Software Shortens Path To Working RF Designs

Nov. 16, 2006
By combining three technologies that target RF system designers, this software helps engineers choose the optimal frequency and architecture, perform simulation, and complete other tasks to get a design ready for manufacturing.

Electronic-design-automation (EDA) tools save time and design costs while allowing engineers to focus on making products more competitive. To keep delivering on such promises, however, EDA tools must be regularly updated. For example, Agilent Technologies' EEsof EDA division recently released the 2006A version of its Advanced Design System (ADS). This software update connects products from the company's Eagleware acquisition with the mainstream ADS user base. Essentially, ADS 2006A now offers RF architecture tools that guide the selection of frequencies, a unique simulation engine for RF block diagrams, and several synthesis modules.

The three new modules are the WhatIF frequency planner, Spectrasys spectral domain simulator, and eight synthesis modules. WhatIF is a graphical tool. It helps RF architects quickly choose frequencies and up/down-conversion architectures that minimize in-band spurious frequencies. In the past, architects struggled to accomplish this task with spreadsheets and homemade tools. This tool graphically simplifies the process while connecting frequency planning to the mainstream design flow.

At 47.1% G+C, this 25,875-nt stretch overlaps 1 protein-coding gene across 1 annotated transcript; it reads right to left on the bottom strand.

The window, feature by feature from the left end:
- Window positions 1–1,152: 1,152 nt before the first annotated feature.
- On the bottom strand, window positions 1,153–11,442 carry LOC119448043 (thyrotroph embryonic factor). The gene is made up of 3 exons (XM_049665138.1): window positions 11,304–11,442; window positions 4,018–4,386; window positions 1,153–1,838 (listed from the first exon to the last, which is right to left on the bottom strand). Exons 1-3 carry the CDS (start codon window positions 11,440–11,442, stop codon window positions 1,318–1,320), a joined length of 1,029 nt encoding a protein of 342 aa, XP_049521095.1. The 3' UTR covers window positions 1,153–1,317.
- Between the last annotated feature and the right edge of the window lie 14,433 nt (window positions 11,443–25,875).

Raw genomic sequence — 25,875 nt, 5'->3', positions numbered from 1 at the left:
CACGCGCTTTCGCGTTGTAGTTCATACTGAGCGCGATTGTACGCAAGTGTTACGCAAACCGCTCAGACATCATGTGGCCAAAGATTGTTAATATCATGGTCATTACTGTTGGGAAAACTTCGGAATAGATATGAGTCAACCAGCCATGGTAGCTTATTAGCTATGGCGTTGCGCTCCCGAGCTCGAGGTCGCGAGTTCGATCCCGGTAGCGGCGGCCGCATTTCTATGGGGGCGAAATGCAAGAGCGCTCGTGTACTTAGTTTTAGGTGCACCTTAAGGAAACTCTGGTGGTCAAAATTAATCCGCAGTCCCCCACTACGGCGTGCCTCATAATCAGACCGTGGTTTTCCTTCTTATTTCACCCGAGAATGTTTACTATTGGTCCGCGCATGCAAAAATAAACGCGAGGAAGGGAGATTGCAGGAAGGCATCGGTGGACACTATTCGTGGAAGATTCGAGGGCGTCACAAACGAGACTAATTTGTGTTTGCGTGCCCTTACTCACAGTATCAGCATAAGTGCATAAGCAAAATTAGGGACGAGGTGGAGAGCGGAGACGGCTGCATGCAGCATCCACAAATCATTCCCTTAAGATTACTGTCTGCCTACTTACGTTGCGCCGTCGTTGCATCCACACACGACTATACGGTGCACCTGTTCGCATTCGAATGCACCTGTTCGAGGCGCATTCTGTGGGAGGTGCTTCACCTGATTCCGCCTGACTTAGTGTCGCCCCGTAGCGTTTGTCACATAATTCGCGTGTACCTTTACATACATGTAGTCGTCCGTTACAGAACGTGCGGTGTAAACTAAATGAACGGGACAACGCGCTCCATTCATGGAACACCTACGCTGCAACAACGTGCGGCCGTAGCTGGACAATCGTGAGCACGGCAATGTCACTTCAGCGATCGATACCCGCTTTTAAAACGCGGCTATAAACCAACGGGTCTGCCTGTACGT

Spectrasys is a simulation engine for RF block diagrams. Unlike spreadsheets and simple cascaded-chain tools, Spectrasys allows for mismatch, frequencydependence, harmonics, intermodulation frequencies, and noise and signal bandwidths to propagate in both directions in a block diagram. It keeps track of each spectral product and noise contributor throughout the system as a separate term. This feature, called Spectral Propagation and Root Cause Analysis (SPARC), simplifies the troubleshooting of RF systems (see figure).

In addition, Spectrasys displays RF budget results without needing to resimulate. Unlike spreadsheets or other simulators, which are not optimized for the task, Spectrasys allows the troubleshooting of fundamental architectural flaws in seconds because of its interactive, graphical nature.

After a working RF block diagram has been established, the user synthesizes circuits and filters using a collection of synthesis modules. The entire workspace can then be transferred live to Agilent's ADS software. In ADS, the designer can use a myriad of other circuit, electromagnetic (EM), system, and physical design tools to complete the RF design and verify that it will be manufacturable and operate under realistic signal and environmental conditions.

This new toolset allows the same block diagram to be reused as it transfers from WhatIF to Spectrasys, through Synthesis, to ADS circuit design, EM, and finally high-level system design and links to test equipment. In addition, ADS 2006A now embeds hyperlinks in the simulators and documentation, allowing ADS users to query the Knowledge Center database directly from the ADS graphical user interface.Agilent Technologies, Inc., 5301 Stevens Creek Blvd., Santa Clara, CA 95051; Internet:

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